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Prime Minister Stephen Harper sits in a CF-18 Hornet as Major Daniel Dionne explains the controls. In an environment in which the Conservatives are talking about issues such as weaponry and fighter jets, they've been able to do well among men, pollster Nik Nanos says, but a focus on women would likely help them out during the next election.

Ryan Remiorz/The Canadian Press

Political parties would be wise to tailor their policies to women who, as a group, are less likely than men to have already determined who they will vote for in the next federal election, says one of Ottawa's leading pollsters.

When Nanos Research asked Canadians earlier this month about their voting intentions, the numbers echoed what most polls have been suggesting for some time: The Liberals are a few percentage points behind the Conservatives but neither is in majority territory.

The Conservatives had the support of 36.6 per cent of decided voters, the Liberals were second with 32.4 per cent, the New Democrats took 16.3 per cent, the Bloc Québécois had 9.8 per cent, and the Greens trailed with 4.9 per cent.

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But the numbers behind the numbers point to a divergence of views between men and women that parties would be wise to try to use to their advantage, Nik Nanos, the president of the polling company, said Wednesday.

Men polled heavily in favour of the Conservatives, with 41 per cent of decided male voters saying they would mark their ballot for the party of Stephen Harper. In contrast, just 30.7 per cent of decided female voters said the Conservatives would get their support.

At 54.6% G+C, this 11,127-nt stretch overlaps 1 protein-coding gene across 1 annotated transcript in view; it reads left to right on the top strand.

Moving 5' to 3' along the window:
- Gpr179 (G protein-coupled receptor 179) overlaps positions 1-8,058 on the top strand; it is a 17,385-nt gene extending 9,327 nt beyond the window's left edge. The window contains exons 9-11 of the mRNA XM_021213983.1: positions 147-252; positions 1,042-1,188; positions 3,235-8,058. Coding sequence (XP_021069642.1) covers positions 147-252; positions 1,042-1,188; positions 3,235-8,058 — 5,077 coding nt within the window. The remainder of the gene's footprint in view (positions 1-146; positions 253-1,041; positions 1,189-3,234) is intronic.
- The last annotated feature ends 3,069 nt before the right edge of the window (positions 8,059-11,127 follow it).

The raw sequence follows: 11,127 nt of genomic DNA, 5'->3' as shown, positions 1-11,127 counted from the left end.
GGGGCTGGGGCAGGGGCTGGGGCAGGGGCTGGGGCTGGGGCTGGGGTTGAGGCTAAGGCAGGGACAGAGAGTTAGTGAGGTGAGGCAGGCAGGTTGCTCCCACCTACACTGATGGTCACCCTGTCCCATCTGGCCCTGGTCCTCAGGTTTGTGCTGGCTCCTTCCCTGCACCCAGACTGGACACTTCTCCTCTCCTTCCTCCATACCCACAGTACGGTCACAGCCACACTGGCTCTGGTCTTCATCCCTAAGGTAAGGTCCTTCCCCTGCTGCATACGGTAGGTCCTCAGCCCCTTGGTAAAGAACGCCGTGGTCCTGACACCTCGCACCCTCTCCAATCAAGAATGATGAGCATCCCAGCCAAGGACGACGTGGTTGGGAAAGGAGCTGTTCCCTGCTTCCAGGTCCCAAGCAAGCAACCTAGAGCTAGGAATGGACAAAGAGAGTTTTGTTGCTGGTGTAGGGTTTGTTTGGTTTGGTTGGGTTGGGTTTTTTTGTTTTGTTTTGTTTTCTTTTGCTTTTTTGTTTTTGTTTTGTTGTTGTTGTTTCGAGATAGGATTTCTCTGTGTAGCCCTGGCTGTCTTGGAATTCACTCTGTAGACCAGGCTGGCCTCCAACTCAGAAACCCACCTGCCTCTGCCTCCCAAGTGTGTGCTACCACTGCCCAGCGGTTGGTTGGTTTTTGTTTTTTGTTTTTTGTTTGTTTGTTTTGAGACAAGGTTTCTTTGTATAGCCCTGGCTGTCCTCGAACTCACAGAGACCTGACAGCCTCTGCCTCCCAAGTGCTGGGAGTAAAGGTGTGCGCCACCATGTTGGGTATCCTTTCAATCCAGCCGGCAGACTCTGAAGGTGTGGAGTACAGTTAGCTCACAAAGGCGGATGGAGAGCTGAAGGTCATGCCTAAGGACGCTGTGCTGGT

Liberal support was split fairly evenly between men and women. About 32 per cent of decided male and female voters said that is the way they are leaning.

But "when we look at the undecided [voters]" Mr. Nanos said, "we can see that only 12 per cent of men are undecided compared to 22 per cent of women. That speaks to the opportunity."

If the Conservatives could appeal to women, they could make real gains, Mr. Nanos said. If the Liberals could garner more unwavering support from women, they could do the same.

"In terms of future growth, I look at these numbers and it's clear that women are a key battleground," he said. "Instead of thinking about the 905 belt, parties should be thinking about strategies that can have some sort of appeal to women."

Mr. Nanos said the poll was conducted after the Conservative government had announced a number of policies that are more likely to appeal to men that women.

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"I thought that the numbers reflected the male-centric agenda of the government, at least in the last couple months, they are talking about guns and fighter jets," he said. "In an environment where they are talking about those types of issues, they've been able to do very well among men."

The poll also suggested that younger people are less likely than seniors to have made up their minds about which party will get their vote.

The telephone survey of 1,002 Canadians which was conducted between Oct. 1 and Oct. 6, is expected to accurately reflect the opinions of the Canadian population within 3.1 percentage points 19 times out of 20.

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